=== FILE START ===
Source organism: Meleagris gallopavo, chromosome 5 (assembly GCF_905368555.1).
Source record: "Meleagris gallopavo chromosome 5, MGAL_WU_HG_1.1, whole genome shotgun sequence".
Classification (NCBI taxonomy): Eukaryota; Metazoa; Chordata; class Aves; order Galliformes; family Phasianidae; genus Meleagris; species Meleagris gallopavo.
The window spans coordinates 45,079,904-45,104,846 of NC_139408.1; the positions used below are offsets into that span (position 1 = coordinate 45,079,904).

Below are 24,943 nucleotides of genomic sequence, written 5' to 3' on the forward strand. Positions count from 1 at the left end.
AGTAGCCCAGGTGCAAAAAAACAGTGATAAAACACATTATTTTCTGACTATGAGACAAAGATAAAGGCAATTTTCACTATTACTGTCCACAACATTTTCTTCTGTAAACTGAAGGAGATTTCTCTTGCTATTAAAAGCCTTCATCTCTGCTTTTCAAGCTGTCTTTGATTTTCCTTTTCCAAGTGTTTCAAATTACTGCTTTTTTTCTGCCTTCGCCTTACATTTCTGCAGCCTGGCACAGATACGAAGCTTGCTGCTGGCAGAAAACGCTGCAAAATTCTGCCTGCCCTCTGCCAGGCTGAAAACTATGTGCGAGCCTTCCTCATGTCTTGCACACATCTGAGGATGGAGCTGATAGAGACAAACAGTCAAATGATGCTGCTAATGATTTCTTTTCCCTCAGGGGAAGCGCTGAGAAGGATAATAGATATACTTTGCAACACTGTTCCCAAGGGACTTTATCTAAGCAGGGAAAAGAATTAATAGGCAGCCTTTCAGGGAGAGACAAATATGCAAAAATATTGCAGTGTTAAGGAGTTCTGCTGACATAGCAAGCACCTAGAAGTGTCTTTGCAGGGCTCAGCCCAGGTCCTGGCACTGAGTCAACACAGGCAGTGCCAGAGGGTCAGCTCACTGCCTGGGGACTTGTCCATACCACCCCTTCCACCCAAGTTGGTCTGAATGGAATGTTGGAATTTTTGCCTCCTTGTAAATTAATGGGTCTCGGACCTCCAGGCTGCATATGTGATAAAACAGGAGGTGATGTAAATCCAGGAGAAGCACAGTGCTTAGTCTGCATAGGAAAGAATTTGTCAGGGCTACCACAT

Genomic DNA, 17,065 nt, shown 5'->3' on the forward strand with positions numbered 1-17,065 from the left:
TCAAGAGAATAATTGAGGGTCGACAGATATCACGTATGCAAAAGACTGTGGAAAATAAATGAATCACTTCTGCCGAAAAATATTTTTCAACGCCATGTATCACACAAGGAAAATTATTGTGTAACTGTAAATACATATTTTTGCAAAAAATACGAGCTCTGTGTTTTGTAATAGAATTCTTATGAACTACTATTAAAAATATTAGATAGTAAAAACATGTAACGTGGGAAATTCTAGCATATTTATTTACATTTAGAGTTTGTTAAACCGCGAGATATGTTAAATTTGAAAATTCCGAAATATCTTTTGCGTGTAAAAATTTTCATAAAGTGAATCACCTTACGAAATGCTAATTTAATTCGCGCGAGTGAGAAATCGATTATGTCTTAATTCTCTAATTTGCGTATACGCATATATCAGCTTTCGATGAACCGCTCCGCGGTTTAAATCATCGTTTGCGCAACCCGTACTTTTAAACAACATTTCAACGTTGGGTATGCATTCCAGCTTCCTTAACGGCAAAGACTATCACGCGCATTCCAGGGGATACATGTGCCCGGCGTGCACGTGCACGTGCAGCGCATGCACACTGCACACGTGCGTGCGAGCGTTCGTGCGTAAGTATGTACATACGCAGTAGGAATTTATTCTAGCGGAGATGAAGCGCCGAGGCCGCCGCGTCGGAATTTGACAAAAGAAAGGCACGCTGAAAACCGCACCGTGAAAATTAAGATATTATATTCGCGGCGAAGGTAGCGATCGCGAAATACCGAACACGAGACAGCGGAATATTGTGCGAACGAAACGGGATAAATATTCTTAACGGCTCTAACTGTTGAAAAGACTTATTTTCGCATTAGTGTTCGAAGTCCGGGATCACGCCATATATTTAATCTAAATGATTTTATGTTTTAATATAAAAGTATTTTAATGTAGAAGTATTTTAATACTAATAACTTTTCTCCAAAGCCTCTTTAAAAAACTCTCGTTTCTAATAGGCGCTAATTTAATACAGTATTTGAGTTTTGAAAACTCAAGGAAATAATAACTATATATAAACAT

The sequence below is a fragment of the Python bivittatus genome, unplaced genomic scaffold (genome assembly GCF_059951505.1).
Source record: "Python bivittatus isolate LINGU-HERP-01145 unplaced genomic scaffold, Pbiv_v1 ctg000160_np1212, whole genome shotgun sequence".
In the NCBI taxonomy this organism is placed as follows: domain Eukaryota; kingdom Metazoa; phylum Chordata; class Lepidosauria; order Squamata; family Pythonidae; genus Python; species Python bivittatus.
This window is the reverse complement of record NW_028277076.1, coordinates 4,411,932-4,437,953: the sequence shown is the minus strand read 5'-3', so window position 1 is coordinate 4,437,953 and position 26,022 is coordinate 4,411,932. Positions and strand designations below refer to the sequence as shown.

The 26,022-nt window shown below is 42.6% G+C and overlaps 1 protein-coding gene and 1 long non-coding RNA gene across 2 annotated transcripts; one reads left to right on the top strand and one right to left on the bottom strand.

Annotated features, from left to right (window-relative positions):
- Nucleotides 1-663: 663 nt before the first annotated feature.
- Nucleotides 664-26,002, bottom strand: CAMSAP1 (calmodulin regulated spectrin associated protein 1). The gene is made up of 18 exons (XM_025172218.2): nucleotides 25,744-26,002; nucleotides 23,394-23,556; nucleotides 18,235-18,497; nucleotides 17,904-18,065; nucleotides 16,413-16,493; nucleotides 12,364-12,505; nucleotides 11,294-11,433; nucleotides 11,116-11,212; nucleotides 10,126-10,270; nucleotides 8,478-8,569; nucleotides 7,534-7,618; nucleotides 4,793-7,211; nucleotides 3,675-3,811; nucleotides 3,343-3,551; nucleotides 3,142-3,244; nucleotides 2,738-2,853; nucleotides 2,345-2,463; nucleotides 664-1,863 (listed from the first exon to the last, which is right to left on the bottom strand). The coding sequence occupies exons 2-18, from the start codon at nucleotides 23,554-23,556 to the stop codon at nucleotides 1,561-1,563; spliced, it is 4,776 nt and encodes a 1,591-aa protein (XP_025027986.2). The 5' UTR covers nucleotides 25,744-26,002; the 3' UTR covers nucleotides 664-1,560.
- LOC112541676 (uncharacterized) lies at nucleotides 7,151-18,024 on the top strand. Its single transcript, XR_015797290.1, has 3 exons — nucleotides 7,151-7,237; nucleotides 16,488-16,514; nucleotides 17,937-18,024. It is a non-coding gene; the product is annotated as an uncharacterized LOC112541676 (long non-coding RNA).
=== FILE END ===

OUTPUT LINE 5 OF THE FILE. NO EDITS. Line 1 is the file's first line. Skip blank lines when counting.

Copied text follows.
Below are 24,943 nucleotides of genomic sequence, written 5' to 3' on the forward strand. Positions count from 1 at the left end.